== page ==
rocks

Posted by Ellen

Last month, Hank joined a group of Montanans climbing in the Andes, summiting above 18,000 feet in the middle of the Peruvian winter. They were closer to the Milky Way up there.

Posted by Ellen

Looks like yesterday's g'mornin was one silly mess: wrong boy, and even wrong uncle.

This picture shows the real Hank Stein atop the twisted chimney at Ancient Art near Moab, Utah. Yesterday's picture was of some other somebody.

And the uncle who gave him a sort of shout out on Facebook–"Get down from there this instant!" That was his Uncle Rich. Yesterday's posting attributed those immortal words to some other uncle.

Apologies all around.

Posted by Ellen

It must have been Oscar Wilde who said that you could never be overdressed or overeducated. In fact, he may be saying it just now, as he contemplates the world outside his childhood home in Dublin's Merrion Square, dressed to the nines from the neck down and wearing a becoming shade of snark across his face.

Sculptor Danny Osborne was as much prospector as artist for this project. He found the jade for Wilde's smoking jacket in extreme northern British Columbia, near the Yukon border. The pink collar and cuffs are from manganese-rich veins of zoisite in Norwegian shale.

The shimmery trousers are larkivite, also from Norway, a coarse-grained rock rich in anorthoclase feldspar, mined in Oslo Fjord. The well-polished shoes are black charnockite, from southern India; they get their shine from a distinctive kind of pyroxene known as hypersthene.

The 35-ton boulder that Wilde lounges on is Irish, but it's not in situ; Osborne found it in the Wicklow Mountains outside of Dublin.

The statue was sponsored by the Guinness Ireland Group and dedicated in 1997, ninety-seven years after Wilde's death at age 46.

It seemed appropriate, even necessary, to end this posting with a Wildeism. Settling on a single passage, however, proved ridiculously difficult, and it is certainly unfair to the man to reduce him to well-dressed witticism. But this line may do as well as any: "Every saint has a past, and every sinner has a future."

Or this: "Being natural is simply a pose."

Posted by Ellen

A taxi driver on the Greek island of Ikaria made himself a life-sized stone taxi on the wall outside his house.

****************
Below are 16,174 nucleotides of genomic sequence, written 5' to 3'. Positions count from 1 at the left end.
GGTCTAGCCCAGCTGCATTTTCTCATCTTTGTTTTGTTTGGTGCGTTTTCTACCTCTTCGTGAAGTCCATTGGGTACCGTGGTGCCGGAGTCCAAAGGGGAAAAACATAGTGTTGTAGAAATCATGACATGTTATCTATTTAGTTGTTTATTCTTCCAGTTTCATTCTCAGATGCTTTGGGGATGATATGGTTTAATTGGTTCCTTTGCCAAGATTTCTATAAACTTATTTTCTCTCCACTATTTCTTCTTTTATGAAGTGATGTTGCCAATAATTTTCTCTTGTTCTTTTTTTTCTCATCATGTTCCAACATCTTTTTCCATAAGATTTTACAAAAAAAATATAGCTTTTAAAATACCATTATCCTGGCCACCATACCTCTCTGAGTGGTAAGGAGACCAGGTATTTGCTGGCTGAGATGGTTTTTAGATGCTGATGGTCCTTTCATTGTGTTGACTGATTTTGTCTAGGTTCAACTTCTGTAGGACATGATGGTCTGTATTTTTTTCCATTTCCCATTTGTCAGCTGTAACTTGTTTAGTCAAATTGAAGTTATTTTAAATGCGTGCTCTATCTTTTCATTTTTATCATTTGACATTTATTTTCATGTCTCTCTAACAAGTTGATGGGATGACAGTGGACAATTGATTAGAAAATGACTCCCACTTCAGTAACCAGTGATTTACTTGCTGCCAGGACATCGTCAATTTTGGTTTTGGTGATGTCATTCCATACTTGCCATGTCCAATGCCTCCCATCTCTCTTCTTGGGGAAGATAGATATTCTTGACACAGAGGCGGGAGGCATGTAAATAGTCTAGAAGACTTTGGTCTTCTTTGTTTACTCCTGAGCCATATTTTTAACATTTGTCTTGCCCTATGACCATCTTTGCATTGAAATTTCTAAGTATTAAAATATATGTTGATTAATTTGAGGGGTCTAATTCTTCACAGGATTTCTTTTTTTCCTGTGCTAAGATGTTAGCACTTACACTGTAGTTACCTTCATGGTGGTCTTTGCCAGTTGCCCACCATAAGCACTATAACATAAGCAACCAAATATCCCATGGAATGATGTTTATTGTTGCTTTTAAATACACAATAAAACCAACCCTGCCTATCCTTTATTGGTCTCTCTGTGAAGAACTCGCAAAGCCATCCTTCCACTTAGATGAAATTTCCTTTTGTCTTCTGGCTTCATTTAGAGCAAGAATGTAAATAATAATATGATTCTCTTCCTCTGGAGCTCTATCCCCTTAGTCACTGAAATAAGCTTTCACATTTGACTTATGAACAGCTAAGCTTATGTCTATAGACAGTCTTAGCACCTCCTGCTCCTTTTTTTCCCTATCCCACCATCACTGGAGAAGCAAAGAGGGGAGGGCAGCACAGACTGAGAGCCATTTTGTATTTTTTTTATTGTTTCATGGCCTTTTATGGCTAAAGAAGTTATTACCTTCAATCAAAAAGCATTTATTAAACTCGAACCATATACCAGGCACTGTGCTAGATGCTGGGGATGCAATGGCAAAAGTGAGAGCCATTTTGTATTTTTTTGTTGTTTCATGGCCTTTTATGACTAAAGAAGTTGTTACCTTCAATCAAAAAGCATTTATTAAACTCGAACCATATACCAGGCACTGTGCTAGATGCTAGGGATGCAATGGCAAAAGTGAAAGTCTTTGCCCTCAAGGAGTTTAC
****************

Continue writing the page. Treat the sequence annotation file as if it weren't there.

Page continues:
Posted by Ellen

The Painted Mountains in Death Valley, California.

Posted by Ellen

In August 2004, during a family gathering on Peaks Island, Maine, to celebrate my father's eightieth birthday, some of the grandchildren spent many hours doing stuff with the rocks on the beach. Here we see Ted, Hank, Allen, Joe, and their cousin Nick.

If I remember correctly, shortly after this picture was taken, something catastrophic happened to the structure. The catastrophe was great fun for some of the boys, but not so much fun for Hank, who felt compelled to devote more hours to "fixing" it.

Posted by Ellen

Two winters ago around this time, when this picture was snapped, there was no snow along the southwest coast of Maine, though somehow the color of the water suggested some seriously shivery cold. This year, I understand that there's a bit of snow on the ground in Maine; here in Philadelphia, however, we've had only a flurry or two. It's raining as I type.

This stretch of cliff near Kettle Cove in Cape Elizabeth, Maine, faces south more than east, allowing a glimpse of winter sunset over the water.

Posted by Ellen

On a crisp October Saturday, deep in the Loyalsock Canyon of World's End State Park, you have to wait on line for your turn to take pictures of the waterfalls.

Ordinarily, creeks and waterfalls have shriveled to a trivial trickle by this time of year. But after a wet, wet summer and then the floods of Hurricane Irene, waterways throughout Pennsylvania are putting on a show.

Posted by Ellen

Appropriately enough, what you can see from the top of Castle Rock, just outside World's End State Park in the Endless Mountains of Sullivan County, Pennsylvania, are endless trees and endless mountains. Way down below is a tributary of Loyalsock Creek, which spills heedlessly over waterfall after waterfall en route to the west fork of the Susquehanna.

It is definitely the time of year to wear bright orange in these woods.

Posted by Ellen

At the University of Montana, students can earn academic credit for assignments like this. Hank got an A last semester in Intermediate Rock Climbing.